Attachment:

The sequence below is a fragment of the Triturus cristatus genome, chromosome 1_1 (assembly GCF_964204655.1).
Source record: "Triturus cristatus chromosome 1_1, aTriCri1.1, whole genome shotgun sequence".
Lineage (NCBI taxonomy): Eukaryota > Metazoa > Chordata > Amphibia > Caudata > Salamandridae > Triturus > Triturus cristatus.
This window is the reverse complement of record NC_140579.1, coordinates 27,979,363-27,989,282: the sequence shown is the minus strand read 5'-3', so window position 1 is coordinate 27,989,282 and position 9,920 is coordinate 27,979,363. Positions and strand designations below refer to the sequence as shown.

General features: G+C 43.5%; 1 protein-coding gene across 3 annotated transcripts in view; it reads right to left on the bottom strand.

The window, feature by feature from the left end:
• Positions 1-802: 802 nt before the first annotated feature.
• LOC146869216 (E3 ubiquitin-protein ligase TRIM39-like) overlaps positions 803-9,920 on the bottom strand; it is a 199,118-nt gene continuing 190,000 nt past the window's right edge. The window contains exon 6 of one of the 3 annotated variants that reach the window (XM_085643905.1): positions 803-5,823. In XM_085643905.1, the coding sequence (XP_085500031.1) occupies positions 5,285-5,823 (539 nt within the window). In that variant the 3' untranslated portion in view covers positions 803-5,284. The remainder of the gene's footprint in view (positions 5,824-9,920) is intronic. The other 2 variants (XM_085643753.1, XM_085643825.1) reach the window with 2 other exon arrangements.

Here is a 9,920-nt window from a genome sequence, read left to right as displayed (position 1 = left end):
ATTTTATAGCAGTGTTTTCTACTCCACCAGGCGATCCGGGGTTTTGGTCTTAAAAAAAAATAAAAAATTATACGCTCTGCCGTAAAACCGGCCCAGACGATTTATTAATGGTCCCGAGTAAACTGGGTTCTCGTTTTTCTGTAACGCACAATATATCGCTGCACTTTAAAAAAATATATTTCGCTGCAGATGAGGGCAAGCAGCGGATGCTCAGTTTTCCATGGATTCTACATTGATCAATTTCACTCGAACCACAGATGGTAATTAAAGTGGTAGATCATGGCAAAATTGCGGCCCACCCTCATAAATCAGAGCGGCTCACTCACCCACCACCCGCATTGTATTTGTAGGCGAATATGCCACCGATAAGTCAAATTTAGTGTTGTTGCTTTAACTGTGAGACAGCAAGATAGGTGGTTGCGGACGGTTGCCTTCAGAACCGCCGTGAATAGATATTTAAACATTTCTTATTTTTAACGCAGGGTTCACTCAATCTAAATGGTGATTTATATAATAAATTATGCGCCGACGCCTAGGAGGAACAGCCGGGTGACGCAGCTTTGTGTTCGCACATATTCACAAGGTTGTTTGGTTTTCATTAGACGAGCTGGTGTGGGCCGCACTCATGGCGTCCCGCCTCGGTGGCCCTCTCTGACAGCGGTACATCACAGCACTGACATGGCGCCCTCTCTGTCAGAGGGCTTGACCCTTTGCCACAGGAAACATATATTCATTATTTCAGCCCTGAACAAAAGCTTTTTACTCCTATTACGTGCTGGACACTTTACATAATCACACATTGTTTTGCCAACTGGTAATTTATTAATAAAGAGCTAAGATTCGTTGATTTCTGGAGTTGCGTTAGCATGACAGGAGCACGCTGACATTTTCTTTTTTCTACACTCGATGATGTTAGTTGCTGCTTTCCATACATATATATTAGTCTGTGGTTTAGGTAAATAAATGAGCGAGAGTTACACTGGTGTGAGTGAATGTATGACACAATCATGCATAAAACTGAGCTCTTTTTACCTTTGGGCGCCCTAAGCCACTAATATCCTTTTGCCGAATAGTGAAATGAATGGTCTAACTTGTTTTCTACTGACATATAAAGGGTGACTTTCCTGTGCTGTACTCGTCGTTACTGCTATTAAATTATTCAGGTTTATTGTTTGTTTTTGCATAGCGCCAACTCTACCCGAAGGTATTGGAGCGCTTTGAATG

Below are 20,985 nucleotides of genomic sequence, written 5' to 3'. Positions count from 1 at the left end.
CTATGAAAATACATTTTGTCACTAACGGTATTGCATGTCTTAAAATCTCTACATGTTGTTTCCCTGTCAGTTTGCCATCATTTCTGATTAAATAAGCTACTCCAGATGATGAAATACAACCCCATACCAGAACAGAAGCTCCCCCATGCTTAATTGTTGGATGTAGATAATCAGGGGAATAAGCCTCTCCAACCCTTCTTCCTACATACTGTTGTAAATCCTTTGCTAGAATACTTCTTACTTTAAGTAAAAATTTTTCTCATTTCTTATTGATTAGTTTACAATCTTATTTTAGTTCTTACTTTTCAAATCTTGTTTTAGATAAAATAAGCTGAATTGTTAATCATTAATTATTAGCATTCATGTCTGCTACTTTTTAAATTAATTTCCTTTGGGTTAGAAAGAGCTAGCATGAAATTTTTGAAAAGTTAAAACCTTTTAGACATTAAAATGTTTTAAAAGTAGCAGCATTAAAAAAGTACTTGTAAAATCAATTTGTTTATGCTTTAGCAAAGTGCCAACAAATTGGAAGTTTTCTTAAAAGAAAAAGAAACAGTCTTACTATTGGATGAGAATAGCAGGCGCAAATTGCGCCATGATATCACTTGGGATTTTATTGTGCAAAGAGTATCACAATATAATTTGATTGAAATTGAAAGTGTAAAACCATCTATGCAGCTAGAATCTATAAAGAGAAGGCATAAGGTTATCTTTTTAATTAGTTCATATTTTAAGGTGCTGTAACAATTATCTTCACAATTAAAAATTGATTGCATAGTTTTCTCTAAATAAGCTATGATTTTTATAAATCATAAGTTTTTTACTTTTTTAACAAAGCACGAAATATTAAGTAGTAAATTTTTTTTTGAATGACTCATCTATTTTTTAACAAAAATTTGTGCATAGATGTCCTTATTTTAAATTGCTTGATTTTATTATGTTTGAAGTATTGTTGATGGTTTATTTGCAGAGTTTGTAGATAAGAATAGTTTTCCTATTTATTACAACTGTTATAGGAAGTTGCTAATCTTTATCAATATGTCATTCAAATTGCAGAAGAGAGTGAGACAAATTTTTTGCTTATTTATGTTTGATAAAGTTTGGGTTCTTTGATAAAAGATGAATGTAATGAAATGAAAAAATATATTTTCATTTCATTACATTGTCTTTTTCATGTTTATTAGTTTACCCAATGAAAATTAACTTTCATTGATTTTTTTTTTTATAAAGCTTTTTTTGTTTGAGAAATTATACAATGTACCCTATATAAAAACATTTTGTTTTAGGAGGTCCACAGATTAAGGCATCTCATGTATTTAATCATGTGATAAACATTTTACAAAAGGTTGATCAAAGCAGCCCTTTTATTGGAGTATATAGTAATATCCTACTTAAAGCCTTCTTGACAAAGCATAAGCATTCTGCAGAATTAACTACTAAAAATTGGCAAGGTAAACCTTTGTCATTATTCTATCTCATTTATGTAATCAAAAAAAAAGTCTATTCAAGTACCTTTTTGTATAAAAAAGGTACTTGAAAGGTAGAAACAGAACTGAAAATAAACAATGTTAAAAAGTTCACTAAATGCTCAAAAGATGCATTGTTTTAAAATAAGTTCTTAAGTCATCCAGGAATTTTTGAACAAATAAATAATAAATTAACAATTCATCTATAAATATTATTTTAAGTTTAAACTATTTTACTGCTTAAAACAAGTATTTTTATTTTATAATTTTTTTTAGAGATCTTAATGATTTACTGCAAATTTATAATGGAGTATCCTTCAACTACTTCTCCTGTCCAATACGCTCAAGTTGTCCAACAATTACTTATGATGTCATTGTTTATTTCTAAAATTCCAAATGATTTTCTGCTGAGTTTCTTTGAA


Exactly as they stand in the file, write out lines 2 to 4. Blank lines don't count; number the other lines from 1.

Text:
Source record: "Triturus cristatus chromosome 1_1, aTriCri1.1, whole genome shotgun sequence".
Lineage (NCBI taxonomy): Eukaryota > Metazoa > Chordata > Amphibia > Caudata > Salamandridae > Triturus > Triturus cristatus.
This window is the reverse complement of record NC_140579.1, coordinates 27,979,363-27,989,282: the sequence shown is the minus strand read 5'-3', so window position 1 is coordinate 27,989,282 and position 9,920 is coordinate 27,979,363. Positions and strand designations below refer to the sequence as shown.